With more and more people becoming overweight, it's vital to keep an eye on what are the causes of abnormal weight gain and learn how to manage them to prevent kidney disease. Detecting kidney disease early is crucial, as its symptoms may not manifest until it has advanced.

To mitigate this risk, it's important to maintain a healthy weight with a balanced diet, consistent exercise, and lifestyle changes. This will safeguard your kidneys and keep them operating at their peak performance.

FAQs About Weight Gain and Kidney Disease

Can you live without a kidney?

You can't live without kidneys, but living with just one is possible. Some are born with only one or lose one for various reasons. The remaining kidney can compensate and lead to a normal life with a healthy lifestyle and regular check-ups.

Is high fat bad for the kidneys?

Consuming excessive fat, especially saturated and trans fats, can harm your heart, blood vessels, and kidneys. Those with kidney problems should exercise caution and choose healthier monounsaturated and polyunsaturated fats in oils like canola or corn.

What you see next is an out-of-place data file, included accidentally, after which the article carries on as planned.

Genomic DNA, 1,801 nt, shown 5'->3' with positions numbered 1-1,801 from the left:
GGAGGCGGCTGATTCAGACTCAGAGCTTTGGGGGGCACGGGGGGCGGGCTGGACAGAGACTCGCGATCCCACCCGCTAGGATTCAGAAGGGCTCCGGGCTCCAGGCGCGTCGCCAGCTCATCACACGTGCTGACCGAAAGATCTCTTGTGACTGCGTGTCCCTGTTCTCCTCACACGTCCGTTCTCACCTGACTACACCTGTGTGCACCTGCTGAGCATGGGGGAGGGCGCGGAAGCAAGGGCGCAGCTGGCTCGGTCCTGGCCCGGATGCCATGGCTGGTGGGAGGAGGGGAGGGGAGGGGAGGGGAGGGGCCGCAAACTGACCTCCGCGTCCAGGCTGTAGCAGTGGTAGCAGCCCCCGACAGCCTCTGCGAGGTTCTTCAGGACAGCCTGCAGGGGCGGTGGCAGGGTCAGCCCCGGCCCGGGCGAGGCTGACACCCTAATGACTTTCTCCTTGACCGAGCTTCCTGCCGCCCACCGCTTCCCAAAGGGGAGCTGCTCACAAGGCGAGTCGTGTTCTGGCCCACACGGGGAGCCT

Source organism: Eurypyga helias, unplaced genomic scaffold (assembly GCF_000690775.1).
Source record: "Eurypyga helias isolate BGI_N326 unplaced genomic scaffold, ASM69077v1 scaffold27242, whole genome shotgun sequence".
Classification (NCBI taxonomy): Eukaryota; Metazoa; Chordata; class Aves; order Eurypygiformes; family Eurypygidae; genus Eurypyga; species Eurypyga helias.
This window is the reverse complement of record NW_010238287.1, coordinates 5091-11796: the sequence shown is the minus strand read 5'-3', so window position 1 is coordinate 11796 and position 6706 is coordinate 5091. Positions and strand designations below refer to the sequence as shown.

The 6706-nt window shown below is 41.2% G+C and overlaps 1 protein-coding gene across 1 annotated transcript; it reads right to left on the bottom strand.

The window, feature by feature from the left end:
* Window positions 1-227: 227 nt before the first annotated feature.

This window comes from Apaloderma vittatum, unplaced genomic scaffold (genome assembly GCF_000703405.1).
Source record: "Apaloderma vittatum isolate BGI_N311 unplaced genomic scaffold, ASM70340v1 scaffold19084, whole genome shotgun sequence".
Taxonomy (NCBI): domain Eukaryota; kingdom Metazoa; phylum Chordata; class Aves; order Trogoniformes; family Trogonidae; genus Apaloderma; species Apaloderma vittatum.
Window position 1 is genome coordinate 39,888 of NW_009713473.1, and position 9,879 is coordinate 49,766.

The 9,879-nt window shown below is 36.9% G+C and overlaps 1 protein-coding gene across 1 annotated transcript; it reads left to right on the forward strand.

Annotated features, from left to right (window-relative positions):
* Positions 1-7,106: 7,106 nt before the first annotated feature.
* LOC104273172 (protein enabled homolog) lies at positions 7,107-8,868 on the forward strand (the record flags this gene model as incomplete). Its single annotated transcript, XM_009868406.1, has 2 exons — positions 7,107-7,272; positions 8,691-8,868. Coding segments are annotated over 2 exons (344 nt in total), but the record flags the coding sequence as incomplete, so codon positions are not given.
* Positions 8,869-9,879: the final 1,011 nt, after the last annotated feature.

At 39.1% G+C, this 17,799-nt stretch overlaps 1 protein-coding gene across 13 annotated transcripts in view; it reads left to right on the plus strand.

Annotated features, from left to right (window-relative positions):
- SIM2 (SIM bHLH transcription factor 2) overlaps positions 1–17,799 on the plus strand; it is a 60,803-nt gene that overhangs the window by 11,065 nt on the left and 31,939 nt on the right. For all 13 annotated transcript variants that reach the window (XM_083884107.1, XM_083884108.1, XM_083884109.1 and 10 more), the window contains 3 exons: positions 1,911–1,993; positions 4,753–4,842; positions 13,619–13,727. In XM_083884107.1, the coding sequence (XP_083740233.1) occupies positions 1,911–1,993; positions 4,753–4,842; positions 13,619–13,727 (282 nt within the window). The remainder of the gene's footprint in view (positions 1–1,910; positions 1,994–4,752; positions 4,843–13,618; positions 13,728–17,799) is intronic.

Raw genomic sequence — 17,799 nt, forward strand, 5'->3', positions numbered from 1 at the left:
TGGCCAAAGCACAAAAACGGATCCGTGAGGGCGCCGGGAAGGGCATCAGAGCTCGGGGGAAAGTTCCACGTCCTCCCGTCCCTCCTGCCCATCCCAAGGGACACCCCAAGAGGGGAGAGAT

Are thyroid and kidney disease and weight gain related?

Yes, thyroid and kidney diseases can indirectly relate to weight gain. Hypothyroidism (an underactive thyroid) is linked to weight gain because producing low thyroid hormones, which control metabolism in the body, slows down metabolism. Kidney disease can result in weight gain from fluid retention. Both conditions, when untreated, can contribute to weight-related issues.

Can kidney disease make you lose weight?

In the context of kidney disease and weight gain, early-stage kidney disease often leads to sudden weight gain due to fluid retention. As the disease advances, weight loss occurs from reduced appetite, nutrient loss, and metabolic shifts. Advanced kidney disease amplifies these effects, harming overall health.

Why is it important to know the link between kidney disease and weight gain?

Understanding the link between kidney disease and weight gain is crucial because obesity can cause or exacerbate kidney damage due to increased pressure on the kidneys and metabolic changes. Recognizing this link allows early intervention for at-risk obese individuals, protecting their kidney health and well-being.

Illustration of a healthcare provider asking questions on a smart phone.
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A personalized GLP-1 medication program delivered to you via our partner Korb Health
Illustration of a healthcare provider asking questions on a smart phone.
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  • Prescription medications and supplies shipped to your door